A resident, who has lived in the complex for a few months, told the BBC there had been "absolutely no sign of any damage" in her apartment.
Another resident, who moved into the complex at the end of March, said two men called at her apartment on Wednesday evening and handed her a letter saying a structural report had revealed a problem.
The woman said she was told the apartment "wasn't safe" and she was advised to move out as the whole block was affected by the issue.
The apartments at The Residence are highly desirable. Some have been advertised for sale in recent times at £195,000 and £215,000. A three-bedroom apartment was available for rent in the last year at £1,500 a month.
A statement issued by the Victoria Square (Chichester Street) Residential Management Limited, which looks after the 91 apartments at The Residence, said work will "commence on site as soon as possible".
"The estimated cost of the repairs is significant given the technical nature of the work involved," it said.
"It is estimated that the repair work will take approximately 20 weeks."
It added: "The repair work will involve a period of investigation to determine the specific cause of the damage and the parties responsible."
The management company said it was "regrettable that this situation will cause inconvenience to the residents of the apartments".
It added that it "is doing all it can to resolve the matter as quickly as possible".
"However, the absolute priority is to protect the structure of the building and ensure the safety of its residents", it continued.
The statement said that on February 1 the management company was notified about a structural issue within the building that had become visibly evident within two apartments.
"On inspection by structural engineers, it was recommended as a safety measure that 17 apartments along the vertical line of a damaged structural column were to be evacuated," it said.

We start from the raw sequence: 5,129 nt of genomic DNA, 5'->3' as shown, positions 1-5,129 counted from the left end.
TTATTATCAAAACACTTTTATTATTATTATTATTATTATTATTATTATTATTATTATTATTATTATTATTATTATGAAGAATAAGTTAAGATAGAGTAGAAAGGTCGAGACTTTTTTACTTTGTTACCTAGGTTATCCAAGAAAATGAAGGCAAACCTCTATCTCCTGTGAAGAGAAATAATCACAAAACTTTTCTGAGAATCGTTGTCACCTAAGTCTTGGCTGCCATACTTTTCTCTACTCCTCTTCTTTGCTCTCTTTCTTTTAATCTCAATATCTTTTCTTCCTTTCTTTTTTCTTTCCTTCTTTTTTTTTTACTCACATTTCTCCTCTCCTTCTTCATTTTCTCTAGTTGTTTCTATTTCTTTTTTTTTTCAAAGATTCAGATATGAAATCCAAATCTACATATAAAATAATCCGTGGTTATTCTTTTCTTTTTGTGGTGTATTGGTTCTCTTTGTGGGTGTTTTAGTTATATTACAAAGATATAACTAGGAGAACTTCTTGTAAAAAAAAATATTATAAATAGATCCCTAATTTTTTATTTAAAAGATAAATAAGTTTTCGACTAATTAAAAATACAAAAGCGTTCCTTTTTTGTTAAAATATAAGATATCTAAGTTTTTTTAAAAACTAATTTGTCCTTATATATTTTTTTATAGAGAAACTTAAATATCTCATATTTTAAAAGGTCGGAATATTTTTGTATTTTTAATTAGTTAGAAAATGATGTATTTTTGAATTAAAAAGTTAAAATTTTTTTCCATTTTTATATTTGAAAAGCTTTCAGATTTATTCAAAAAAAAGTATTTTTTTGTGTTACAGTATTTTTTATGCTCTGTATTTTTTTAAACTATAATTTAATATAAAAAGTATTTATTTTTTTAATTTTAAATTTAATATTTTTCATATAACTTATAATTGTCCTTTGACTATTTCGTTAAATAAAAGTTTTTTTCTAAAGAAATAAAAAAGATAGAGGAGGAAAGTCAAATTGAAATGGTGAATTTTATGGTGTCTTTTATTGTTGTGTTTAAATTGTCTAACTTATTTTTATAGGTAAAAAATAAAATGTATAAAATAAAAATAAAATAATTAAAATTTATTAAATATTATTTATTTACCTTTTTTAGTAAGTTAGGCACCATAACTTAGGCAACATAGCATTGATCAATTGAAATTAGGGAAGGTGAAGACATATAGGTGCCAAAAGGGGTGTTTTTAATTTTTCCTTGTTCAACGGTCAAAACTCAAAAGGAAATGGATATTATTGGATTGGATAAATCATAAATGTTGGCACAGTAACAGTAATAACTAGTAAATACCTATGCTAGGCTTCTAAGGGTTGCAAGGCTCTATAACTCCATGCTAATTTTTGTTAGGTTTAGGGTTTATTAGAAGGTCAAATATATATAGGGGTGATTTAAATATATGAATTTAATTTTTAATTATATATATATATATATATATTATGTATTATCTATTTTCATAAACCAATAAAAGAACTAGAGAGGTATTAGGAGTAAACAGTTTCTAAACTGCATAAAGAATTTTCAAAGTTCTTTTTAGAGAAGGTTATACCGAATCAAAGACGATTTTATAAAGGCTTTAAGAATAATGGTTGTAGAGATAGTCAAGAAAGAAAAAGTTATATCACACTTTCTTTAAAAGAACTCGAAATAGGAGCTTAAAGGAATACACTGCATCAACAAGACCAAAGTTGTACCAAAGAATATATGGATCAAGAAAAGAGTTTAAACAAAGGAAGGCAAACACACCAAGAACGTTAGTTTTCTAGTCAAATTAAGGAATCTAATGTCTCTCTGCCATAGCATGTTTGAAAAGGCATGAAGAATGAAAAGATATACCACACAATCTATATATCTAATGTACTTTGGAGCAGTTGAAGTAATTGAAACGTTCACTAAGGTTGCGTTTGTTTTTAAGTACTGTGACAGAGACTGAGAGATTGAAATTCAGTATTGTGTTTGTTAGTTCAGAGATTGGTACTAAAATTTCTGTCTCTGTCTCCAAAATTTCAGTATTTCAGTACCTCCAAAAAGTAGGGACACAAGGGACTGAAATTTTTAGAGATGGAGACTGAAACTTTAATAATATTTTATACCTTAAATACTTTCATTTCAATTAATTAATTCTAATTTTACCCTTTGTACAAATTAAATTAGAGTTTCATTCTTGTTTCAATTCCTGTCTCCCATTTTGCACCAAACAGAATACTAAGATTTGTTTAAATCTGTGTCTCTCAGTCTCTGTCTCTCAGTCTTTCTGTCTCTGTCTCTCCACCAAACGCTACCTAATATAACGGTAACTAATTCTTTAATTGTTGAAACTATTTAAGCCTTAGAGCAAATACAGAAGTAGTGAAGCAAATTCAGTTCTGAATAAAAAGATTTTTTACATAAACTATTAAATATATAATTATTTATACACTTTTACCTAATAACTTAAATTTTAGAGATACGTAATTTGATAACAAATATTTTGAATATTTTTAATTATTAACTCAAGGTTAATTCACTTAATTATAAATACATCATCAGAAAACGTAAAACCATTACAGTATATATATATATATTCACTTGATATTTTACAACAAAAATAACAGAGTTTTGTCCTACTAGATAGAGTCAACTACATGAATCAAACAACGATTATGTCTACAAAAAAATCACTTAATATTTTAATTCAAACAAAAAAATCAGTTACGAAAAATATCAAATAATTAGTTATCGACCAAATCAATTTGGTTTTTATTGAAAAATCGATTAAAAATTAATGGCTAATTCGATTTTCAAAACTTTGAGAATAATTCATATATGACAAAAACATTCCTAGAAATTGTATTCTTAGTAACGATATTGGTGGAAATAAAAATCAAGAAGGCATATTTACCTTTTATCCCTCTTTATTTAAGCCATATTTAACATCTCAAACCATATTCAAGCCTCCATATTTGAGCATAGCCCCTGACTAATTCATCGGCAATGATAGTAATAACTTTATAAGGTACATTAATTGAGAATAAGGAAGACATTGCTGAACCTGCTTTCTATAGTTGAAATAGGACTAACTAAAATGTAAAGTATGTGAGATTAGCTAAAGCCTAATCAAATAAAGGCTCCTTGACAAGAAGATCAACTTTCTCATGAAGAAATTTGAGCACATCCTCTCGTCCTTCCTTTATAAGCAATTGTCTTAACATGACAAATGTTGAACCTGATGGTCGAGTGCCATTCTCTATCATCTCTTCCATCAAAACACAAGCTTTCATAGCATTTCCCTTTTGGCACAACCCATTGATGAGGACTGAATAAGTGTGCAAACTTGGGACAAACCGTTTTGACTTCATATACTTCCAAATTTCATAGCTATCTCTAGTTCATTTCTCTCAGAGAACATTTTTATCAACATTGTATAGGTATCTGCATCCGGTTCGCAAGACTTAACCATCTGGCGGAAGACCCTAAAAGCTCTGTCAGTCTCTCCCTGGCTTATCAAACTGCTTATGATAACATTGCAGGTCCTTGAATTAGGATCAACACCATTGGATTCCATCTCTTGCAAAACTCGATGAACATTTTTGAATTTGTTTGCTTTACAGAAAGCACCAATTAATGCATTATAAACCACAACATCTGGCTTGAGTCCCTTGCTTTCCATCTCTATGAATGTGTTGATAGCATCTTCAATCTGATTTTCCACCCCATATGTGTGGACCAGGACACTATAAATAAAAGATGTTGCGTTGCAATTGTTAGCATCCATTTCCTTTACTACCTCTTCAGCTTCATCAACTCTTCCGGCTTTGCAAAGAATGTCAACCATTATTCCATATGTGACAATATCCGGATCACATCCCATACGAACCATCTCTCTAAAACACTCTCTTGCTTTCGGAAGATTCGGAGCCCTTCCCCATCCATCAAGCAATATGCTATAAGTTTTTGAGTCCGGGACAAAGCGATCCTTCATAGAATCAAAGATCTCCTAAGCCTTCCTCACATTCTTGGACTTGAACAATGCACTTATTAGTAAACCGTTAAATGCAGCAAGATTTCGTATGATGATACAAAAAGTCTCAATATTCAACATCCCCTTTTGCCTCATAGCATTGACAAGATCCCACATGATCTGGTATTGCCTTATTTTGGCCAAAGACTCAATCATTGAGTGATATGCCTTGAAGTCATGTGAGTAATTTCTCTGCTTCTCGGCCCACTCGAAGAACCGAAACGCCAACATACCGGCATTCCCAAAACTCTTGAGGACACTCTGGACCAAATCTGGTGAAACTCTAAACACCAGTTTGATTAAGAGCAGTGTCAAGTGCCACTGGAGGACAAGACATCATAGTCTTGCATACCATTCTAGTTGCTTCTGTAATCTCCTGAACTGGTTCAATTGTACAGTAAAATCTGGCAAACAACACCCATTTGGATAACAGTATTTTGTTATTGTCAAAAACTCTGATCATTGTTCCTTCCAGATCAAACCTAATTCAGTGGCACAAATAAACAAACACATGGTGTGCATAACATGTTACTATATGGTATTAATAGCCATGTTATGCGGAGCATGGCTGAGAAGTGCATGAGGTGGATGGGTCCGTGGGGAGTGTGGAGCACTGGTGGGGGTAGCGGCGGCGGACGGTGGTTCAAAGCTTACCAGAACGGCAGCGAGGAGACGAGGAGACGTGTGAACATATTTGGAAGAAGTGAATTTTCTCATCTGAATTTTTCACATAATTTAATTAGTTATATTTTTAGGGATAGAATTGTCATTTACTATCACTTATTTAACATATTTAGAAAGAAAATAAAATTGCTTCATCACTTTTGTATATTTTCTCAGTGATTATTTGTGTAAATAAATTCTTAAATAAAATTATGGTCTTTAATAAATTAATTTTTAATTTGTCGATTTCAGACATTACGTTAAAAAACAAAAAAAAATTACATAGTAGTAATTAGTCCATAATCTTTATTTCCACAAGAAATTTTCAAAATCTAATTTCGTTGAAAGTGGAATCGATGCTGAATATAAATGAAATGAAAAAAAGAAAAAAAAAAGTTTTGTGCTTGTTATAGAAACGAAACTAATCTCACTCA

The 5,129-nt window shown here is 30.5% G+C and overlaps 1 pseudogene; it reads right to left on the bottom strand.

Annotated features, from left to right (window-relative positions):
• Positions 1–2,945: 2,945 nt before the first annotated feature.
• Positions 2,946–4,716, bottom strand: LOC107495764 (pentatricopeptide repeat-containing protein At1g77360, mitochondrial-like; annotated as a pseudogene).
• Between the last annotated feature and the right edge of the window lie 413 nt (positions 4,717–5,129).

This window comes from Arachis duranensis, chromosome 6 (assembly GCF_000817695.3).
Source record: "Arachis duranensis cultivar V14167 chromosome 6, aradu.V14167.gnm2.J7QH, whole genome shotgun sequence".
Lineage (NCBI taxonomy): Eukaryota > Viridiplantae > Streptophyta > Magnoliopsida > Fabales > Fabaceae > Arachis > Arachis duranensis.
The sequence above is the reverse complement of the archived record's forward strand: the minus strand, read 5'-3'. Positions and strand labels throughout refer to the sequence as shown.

"This was promptly arranged by the management company with the assistance of its appointed managing agent.
"The relevant public authorities, including Building Control and HSENI (Health & Safety Executive), were notified about the situation."
The management company said that on April 10 it received "a further notification from its structural engineers that all apartments within the residential development were to be vacated immediately as a further safety measure".
It added: "This notification was actioned by the management company and written notices were delivered to each apartment within a few hours."
The statement said that "in order for evacuated residents to return to the building as soon as possible, it will necessary for the management company to apply its funds in the first instance towards the required repairs".
It continued: "The management company is therefore not in a position to make any assurances in relation to costs incurred by the evacuated residents for alternative accommodation."
"It is possible that some residents may be able to return to their apartments sooner than the projected date for completion of the repair works but this cannot be confirmed at this point in time.
"In the meantime, the management company and its agent will continue to liaise directly with apartment owners affected by the required evacuation," the statement added.